After some pool time and lunch at the hostel I set out to explore the local area. I pass through the Royal Pavilion and look back to see the Golden Mount Temple high up in the distance. But I’m heading the opposite way making a large loop with my goal to see the Golden Mount Temple towards the end of the day.
I wanted to catch a view of the Democracy Monument a monument honoring the Thai constitution at the first intersection of the main streets.
I pick up some small supplies at a local mini-mart which fits into my small shoulder purse and continue on to a park and see this group of young guys. They are all wearing masks but once guy is wearing a full astronaut suit. I’m thinking he’s taking protection from the corona virus to an extreme. Passing by the Giant Swing built in 1784, this tall, red religious structure was historically used in Brahmin swing ceremonies I continue onward.
I cross over to and through Rommaninat Park a public park built on old prison grounds and admire some of the landscaping and statues. Then explore this place before making my way back towards the hostel.
I’m almost back to the hostel, this time crossing the street bridge over the river. I see river taxi boats and debate whether to just jump on one as a sort of poor man’s river cruise. However my goal today is to visit the Golden Mount Temple. There were two options to get there from here but I chose to walk the small pathway along the river thinking I could find a cafe for some refreshments. Nothing was actually open along that pathway but I found it an interesting side path to take.
Getting closer to the Golden Mount after passing through the Wednesday Buddha Temple I find a cafe and have some Pad Thai, a coke, and bottled water for 75 baht ($2.40 USD). The Pad Thai was very good and you watch it being made by a friendly host. I was too busy enjoying this to remember to take any pics.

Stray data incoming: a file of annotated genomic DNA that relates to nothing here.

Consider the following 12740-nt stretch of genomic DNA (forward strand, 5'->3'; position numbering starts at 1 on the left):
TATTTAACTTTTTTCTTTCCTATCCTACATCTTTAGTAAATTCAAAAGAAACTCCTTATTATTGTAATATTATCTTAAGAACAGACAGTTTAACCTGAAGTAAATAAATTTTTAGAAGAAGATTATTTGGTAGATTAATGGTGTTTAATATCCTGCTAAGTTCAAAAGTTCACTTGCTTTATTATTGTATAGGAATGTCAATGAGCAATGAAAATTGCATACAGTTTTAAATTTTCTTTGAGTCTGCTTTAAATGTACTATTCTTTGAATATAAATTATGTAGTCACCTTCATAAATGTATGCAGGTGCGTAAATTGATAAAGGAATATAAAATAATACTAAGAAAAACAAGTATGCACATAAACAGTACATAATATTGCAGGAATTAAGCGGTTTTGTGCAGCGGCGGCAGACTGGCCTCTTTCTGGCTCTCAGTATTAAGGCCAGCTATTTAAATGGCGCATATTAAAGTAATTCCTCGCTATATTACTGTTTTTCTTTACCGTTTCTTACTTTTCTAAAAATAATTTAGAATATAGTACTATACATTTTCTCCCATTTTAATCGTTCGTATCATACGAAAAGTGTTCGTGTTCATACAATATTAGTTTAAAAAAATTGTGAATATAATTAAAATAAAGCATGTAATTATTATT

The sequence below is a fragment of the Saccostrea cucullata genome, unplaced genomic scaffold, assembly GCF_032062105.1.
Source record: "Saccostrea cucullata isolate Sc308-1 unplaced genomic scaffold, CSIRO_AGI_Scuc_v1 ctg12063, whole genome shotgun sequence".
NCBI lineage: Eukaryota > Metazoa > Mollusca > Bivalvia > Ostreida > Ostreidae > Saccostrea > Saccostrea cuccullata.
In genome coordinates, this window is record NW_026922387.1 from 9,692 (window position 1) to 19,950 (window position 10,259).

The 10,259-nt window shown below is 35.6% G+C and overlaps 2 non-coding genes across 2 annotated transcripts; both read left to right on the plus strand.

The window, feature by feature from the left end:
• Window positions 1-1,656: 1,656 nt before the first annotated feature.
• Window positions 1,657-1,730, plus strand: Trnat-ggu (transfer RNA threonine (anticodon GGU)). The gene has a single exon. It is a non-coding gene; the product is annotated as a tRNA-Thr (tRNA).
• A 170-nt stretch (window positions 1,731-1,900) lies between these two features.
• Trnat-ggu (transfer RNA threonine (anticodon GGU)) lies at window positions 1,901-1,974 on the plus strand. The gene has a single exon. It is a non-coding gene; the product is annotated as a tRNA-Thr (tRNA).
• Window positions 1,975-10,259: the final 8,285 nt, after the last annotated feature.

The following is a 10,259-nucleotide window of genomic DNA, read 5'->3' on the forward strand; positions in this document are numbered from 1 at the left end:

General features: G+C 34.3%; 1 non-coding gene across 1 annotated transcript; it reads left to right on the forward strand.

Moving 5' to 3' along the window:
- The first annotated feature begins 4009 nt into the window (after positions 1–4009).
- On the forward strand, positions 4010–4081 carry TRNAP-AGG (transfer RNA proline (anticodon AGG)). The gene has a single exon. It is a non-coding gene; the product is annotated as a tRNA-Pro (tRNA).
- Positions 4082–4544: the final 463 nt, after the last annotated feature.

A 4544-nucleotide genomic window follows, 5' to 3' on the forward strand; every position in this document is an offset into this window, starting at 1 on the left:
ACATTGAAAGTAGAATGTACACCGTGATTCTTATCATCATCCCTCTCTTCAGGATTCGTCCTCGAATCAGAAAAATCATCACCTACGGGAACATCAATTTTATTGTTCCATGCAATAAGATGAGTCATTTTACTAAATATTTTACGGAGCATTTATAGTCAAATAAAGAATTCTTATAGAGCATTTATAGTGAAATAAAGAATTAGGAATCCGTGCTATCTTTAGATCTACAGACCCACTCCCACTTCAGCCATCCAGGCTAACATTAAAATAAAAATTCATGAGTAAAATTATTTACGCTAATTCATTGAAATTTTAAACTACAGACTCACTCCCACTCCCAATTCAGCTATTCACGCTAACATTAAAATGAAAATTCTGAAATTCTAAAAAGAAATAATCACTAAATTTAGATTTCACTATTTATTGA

After a satisfying lunch and cooling off with liquid refreshments its time to get to the Golden Mount (Wat Saket) which is a few steps away. Wat Saket in Bangkok Old Town is an Ayutthaya-era shrine topped with a gleaming gold Stupa. It’s also a sacred pilgrimage site during a week-long worshipping period in November.
I spot this cave entrance and checked it out. It’s a Buddha cave which is pretty cool and literally a cool place to hang out. History of the temple is displayed here. This portion of the temple area is free.
I new this Golden Mount would not be free but didn’t know the price until I got there. It was 50 baht ($1.60 USD) for the entry ticket.
Some background history; in the year 1820 corresponding to the reign of King Rama II (1809–1824), cholera spread from Penang to Bangkok leading to more than 30,000 deaths in the capital. Wat Saket became the main receiving ground of many dead bodies that were moved in everyday until no longer able to handle the loading.
There are 344 steps to get to the top of the mount, surprisingly with no significance to the number, the temple is 80m tall. Along the way you’ll see beautiful flora, lots of statues and cool misting.
There are many lines of large prayer bells to ring as you continue your climb up the steps. At one point I hear this loud gong, really loud. When you round the corner you see this gong. Everyone is tempted to try it and is quite surprised to hear how loud it is but can’t help but try it for themselves. Of course I did.
The city skyline comes to view which makes you stop and enjoy before proceeding. The steps are not bad at all since they are small height steps.
Once at the top you can get a near 360 degree view of the city. I can see many building and bridges that I would later pass by on my river cruise the next day.
After enjoying the views for some I think about making my way back down to the Temple coffee shop for some more refreshments. I get this Italian Lime Soda with ice that was perfect for quenching my thirst and cooling off. I stayed here until closing time, which was rather early at 5:30pm.
There are messages & wishes written on heart-shaped gold leaves hanging from bells. You can buy a leaf for a donation, write your message or wish and hang it from a bell at the top of the golden mount or from a tree at the bottom near the Buddhas footprint. I chose the tree at the bottom on my way out.
With the sun setting my favorite time of the day for taking pictures. I get a few sunset shots of the way back to the hostel which is just 1 km away from the temple.
Always a welcoming view to get back to the hostel though this Royal Pavilion.